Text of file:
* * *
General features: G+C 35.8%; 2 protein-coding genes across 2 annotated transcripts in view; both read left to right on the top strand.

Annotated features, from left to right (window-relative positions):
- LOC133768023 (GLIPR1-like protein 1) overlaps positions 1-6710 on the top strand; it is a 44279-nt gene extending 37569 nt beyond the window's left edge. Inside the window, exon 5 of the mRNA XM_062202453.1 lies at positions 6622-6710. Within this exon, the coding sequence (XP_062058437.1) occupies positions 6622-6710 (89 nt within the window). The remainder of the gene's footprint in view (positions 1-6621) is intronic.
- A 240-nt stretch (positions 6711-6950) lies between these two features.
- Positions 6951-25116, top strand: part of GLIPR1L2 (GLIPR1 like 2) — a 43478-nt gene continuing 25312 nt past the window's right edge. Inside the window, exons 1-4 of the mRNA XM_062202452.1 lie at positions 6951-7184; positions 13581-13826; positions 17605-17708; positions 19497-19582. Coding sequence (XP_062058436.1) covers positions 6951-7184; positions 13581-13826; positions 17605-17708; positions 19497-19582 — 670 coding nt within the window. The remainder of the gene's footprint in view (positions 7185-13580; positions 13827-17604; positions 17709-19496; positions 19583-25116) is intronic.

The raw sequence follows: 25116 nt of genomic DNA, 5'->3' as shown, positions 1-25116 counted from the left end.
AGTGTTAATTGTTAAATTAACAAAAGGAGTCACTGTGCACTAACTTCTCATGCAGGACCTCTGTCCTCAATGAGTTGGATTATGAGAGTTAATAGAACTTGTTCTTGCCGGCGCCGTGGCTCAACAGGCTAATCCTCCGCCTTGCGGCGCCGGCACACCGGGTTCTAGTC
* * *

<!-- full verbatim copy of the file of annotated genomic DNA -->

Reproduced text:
General features: G+C 35.8%; 2 protein-coding genes across 2 annotated transcripts in view; both read left to right on the top strand.

Annotated features, from left to right (window-relative positions):
- LOC133768023 (GLIPR1-like protein 1) overlaps positions 1-6710 on the top strand; it is a 44279-nt gene extending 37569 nt beyond the window's left edge. Inside the window, exon 5 of the mRNA XM_062202453.1 lies at positions 6622-6710. Within this exon, the coding sequence (XP_062058437.1) occupies positions 6622-6710 (89 nt within the window). The remainder of the gene's footprint in view (positions 1-6621) is intronic.
- A 240-nt stretch (positions 6711-6950) lies between these two features.
- Positions 6951-25116, top strand: part of GLIPR1L2 (GLIPR1 like 2) — a 43478-nt gene continuing 25312 nt past the window's right edge. Inside the window, exons 1-4 of the mRNA XM_062202452.1 lie at positions 6951-7184; positions 13581-13826; positions 17605-17708; positions 19497-19582. Coding sequence (XP_062058436.1) covers positions 6951-7184; positions 13581-13826; positions 17605-17708; positions 19497-19582 — 670 coding nt within the window. The remainder of the gene's footprint in view (positions 7185-13580; positions 13827-17604; positions 17709-19496; positions 19583-25116) is intronic.

The raw sequence follows: 25116 nt of genomic DNA, 5'->3' as shown, positions 1-25116 counted from the left end.
AGTGTTAATTGTTAAATTAACAAAAGGAGTCACTGTGCACTAACTTCTCATGCAGGACCTCTGTCCTCAATGAGTTGGATTATGAGAGTTAATAGAACTTGTTCTTGCCGGCGCCGTGGCTCAACAGGCTAATCCTCCGCCTTGCGGCGCCGGCACACCGGGTTCTAGTC